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Teaching Ratio and Proportion in the Middle Grades

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Proportional reasoning is one of the most fundamental topics in middle grades mathematics. Students’ ability to reason proportionally affects their understanding of fractions and measurement in elementary school, and it supports their understanding of functions and algebra in middle school and beyond. Given the importance of ratio and proportion, it is typical to see extensive class time devoted to the topic in upper elementary and middle school grades. This research brief addresses the research on what it means to understand ratio and proportion and how teachers can best support that understanding.

What Does It Mean to Understand Ratios?
Reasoning with ratios begins with learning to attend to two quantities simultaneously. Quantities are things that can be measured, such as length, height, distance, time, temperature, steepness, and speed. Thompson (2010) describes quantities as people’s conceptions of measurable attributes of objects or events; quantities are the result of thinking about an attribute, such as height, and then finding a way to measure it with a magnitude and a unit, such as 6 feet. Many quantities are ones that can be measured directly, such as length or distance; researchers call these extensive quantities (Piaget, 1952). Other quantities, such as speed or taste, can be measured as a relation between two variables (Nunes, Desli, & Bell, 2003; Piaget & Inhelder, 1975); these quantities are called intensive quantities. For instance, imagine a situation in which you mix a tablespoon of orange concentrate with a cup of water. The sweetness of the resulting mixture is an intensive quantity that you can measure as a ratio of orange concentrate to water.
 
Attending to two quantities at the same time is a critical step in learning how to reason with ratios, but it can be difficult for children. Before students can reason simultaneously with two quantities, they often reason with just one quantity at a time (Noelting, 1980). For instance, a common question about the orange concentrate scenario addresses whether two concentrates taste the same or different (Lobato & Ellis, 2010): “Does a batch of orange juice made with 2 cans of orange concentrate and 3 cans of water taste equally orangey, more orangey, or less orangey than a batch made with 4 cans of orange concentrate and 6 cans of water?” A typical student response is, “The second batch is more orangey because you used more orange concentrate.” This type of response shows that the student may not be able to simultaneously hold in her mind both quantities, the amount of water and the amount of orange concentrate. Students need explicit practice with learning how to think about two quantities rather than just one.

One way to form a ratio is to create a multiplicative comparison of two quantities. For instance, consider a short green piece of rope that is 10 inches long and a longer blue piece of rope that is 25 inches long. You can either ask how much longer the blue rope is than the green rope (15 inches), or you can ask how many times longer is the blue rope (2.5 times as long). The first way of comparing the lengths is an additive comparison; the second way is a multiplicative comparison. An additive comparison is not a ratio, but a multiplicative comparison is (Kaput & Maxwell-West, 1994; Thompson, 1994).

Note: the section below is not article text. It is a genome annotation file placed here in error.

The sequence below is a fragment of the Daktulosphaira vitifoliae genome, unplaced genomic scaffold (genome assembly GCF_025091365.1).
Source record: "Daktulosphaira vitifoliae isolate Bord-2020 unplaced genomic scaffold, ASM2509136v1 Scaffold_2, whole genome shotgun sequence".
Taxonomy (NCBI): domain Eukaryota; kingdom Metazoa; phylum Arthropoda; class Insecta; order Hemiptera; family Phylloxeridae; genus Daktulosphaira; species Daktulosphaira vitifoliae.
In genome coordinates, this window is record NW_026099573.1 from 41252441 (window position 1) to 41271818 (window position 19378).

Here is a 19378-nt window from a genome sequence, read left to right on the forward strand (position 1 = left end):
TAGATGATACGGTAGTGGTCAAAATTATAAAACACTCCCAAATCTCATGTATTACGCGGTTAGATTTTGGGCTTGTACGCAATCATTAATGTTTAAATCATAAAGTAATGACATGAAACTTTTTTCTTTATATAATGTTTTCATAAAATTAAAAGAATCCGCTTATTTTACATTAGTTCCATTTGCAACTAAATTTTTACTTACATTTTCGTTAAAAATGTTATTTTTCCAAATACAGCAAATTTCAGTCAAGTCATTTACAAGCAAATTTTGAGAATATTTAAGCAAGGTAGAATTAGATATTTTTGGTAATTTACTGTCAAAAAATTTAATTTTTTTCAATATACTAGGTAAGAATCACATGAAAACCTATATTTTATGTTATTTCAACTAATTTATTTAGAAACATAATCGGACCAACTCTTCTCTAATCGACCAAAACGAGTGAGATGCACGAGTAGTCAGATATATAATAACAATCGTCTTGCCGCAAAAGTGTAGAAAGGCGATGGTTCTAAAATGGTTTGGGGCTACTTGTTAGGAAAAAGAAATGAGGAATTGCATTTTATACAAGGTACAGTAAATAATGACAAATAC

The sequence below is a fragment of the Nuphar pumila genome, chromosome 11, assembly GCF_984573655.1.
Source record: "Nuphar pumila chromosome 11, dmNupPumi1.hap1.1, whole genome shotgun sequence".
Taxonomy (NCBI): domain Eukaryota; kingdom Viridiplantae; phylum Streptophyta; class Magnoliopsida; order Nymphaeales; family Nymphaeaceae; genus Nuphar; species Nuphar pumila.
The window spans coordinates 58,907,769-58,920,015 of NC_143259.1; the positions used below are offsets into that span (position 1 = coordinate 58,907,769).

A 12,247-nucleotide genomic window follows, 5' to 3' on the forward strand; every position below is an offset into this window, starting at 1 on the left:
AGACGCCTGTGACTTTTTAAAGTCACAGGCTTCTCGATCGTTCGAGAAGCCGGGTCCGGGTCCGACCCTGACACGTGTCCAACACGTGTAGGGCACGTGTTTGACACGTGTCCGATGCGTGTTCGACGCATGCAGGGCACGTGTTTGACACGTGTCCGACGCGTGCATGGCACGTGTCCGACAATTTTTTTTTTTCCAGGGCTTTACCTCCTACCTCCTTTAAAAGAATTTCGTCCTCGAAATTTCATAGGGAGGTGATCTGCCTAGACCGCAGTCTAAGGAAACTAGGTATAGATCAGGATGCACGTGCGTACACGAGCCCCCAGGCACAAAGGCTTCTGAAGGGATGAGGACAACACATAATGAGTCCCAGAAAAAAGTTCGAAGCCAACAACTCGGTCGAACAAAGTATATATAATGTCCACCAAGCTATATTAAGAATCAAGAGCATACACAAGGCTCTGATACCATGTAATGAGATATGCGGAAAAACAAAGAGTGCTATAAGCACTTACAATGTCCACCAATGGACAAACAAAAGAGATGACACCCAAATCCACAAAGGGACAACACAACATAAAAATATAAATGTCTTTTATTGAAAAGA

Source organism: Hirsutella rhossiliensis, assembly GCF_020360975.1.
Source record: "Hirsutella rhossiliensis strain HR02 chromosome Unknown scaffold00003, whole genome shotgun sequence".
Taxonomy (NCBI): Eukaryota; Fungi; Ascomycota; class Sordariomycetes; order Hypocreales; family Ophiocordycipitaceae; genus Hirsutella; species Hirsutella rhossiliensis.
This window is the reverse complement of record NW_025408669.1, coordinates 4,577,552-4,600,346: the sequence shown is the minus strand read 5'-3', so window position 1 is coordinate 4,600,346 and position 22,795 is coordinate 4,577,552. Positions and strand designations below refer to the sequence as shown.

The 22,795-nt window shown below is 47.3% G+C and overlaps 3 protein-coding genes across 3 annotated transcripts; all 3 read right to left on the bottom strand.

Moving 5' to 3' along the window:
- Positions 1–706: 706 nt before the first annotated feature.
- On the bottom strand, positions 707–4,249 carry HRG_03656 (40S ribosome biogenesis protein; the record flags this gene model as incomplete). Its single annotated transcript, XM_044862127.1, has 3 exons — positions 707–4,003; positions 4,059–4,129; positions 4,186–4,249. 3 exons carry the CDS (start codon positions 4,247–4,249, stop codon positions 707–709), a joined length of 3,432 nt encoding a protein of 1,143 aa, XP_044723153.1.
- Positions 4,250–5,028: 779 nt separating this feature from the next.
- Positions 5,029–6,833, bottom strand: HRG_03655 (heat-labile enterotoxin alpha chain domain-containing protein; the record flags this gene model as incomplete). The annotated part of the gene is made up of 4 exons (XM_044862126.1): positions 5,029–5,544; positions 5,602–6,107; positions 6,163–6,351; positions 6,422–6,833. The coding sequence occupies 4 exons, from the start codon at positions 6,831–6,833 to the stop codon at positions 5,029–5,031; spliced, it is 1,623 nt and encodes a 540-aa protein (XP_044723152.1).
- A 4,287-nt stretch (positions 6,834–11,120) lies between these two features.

Another way to form a ratio is to compose two quantities to create a new unit, called a composed unit (Lamon, 1994). For example, say a math classroom has 3 girls for every 2 boys. A composed unit would be a 3:2 unit, which could then be iterated (repeated) and partitioned (broken into equal-size parts) to create other equivalent ratios. You could reason that the classroom could have 6 girls and 4 boys, or 9 girls and 6 boys, or 12 girls and 8 boys, all equivalent ratios formed by iterating the 3:2 unit one, two, and three times, respectively. Forming a ratio as a composed unit is a rudimentary concept, which some refer to as pre-ratio reasoning (Lesh, Post, & Behr, 1988). However, it is also a very important way of reasoning, because it can be used in conjunction with other concepts to develop an understanding of proportionality.

What Is Proportional Reasoning?
A proportion is a relationship of equality between two ratios (Lobato & Ellis, 2010). In order to reason proportionally, students must not only reason with ratios, but they must also understand that the ratio of two quantities remains constant even as the corresponding values of the quantities change. The ability to build on the idea of the equality of two ratios is a central hallmark of proportional reasoning. Proportional reasoning involves understanding that (a) equivalent ratios can be created by iterating and/or partitioning a composed unit, and (b) if one quantity in a ratio is multiplied or divided by a factor, then the other quantity must be multiplied or divided by the same factor to maintain the proportional relationship.